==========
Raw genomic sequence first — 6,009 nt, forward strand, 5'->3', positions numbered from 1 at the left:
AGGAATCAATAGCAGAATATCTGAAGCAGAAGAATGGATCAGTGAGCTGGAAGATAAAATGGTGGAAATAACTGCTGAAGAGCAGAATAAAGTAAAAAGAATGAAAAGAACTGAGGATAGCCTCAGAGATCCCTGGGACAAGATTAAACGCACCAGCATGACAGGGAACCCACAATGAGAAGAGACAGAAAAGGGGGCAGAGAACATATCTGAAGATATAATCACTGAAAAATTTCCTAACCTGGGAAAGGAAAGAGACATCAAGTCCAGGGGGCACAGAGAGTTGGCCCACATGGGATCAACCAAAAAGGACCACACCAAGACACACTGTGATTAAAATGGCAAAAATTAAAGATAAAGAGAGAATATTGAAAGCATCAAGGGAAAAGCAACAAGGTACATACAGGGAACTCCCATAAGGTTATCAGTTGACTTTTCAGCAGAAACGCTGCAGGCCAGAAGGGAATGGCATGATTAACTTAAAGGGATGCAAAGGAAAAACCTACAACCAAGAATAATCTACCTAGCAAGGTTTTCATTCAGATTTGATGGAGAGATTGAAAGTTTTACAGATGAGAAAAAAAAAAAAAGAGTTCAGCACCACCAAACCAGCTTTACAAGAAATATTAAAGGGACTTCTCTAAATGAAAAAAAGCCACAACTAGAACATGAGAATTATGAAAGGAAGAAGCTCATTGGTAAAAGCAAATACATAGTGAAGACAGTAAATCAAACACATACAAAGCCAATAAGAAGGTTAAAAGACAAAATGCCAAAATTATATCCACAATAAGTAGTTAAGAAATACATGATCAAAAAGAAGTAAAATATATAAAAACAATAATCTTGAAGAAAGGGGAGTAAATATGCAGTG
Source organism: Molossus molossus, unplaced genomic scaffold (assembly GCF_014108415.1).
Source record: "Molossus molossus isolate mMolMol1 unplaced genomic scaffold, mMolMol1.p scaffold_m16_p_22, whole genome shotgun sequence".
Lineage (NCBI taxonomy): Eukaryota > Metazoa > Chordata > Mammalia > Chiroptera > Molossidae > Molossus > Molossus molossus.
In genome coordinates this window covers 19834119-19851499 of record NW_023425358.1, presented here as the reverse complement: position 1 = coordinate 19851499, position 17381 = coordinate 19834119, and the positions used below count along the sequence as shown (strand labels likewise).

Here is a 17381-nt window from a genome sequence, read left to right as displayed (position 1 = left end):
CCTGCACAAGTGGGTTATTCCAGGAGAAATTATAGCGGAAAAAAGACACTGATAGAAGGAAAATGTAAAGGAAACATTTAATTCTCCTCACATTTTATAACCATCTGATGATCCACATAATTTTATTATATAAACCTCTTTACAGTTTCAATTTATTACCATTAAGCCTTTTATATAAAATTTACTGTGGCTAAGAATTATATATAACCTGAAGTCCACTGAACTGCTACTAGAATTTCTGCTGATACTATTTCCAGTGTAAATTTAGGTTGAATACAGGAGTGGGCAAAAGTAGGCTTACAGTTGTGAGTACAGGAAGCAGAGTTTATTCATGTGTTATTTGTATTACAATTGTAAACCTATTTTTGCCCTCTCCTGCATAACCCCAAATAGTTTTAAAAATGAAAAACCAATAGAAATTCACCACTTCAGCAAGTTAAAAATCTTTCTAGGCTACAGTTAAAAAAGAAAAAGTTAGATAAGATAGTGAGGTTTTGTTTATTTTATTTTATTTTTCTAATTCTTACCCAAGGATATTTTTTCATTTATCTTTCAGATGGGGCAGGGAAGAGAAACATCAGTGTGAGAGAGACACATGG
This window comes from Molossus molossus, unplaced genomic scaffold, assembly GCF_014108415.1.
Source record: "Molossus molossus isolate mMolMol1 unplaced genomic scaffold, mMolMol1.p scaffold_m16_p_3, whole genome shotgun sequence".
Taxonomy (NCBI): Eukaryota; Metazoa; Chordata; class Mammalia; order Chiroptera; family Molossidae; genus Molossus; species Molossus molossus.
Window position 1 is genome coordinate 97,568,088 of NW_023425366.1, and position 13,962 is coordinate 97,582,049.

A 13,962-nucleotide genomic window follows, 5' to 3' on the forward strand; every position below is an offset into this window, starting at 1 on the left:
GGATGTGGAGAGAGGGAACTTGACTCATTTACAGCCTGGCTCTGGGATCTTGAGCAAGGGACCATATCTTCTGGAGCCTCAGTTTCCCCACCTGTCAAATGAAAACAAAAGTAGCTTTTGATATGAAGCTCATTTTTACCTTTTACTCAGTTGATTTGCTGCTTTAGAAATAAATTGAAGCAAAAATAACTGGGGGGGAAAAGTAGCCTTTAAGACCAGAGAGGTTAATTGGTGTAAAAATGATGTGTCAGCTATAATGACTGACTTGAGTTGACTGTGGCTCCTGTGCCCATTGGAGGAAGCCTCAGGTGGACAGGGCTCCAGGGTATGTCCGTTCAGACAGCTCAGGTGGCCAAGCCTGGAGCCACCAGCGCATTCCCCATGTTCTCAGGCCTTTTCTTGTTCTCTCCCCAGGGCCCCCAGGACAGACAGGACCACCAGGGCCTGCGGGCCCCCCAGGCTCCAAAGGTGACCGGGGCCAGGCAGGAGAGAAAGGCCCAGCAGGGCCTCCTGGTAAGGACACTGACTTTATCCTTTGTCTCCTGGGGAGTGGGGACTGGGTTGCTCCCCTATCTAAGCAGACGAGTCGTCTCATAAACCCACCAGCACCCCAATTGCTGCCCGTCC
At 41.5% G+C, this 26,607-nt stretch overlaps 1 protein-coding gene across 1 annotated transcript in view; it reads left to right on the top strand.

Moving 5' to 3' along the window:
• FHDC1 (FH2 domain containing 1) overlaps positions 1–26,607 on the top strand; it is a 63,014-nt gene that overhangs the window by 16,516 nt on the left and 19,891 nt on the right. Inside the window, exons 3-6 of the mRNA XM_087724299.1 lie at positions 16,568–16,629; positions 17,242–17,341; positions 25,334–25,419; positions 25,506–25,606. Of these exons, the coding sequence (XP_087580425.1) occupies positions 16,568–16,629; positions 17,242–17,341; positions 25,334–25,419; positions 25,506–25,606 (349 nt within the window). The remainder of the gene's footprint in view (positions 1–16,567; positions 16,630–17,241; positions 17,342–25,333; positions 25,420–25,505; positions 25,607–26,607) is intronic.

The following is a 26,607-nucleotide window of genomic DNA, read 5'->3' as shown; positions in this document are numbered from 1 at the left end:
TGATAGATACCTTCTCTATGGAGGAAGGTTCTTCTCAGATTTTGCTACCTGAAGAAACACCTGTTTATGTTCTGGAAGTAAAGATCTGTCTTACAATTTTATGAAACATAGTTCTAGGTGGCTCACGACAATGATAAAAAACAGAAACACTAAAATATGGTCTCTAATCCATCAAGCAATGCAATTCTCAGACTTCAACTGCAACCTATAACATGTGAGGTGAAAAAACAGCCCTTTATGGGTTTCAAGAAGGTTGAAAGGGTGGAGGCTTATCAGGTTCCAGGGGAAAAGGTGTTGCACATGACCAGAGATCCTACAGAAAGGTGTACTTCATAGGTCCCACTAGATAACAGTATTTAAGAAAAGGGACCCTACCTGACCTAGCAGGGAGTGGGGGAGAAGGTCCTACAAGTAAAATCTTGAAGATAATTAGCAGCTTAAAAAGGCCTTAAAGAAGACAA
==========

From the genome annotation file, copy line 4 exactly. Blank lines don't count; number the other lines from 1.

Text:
Source record: "Molossus molossus isolate mMolMol1 unplaced genomic scaffold, mMolMol1.p scaffold_m16_p_22, whole genome shotgun sequence".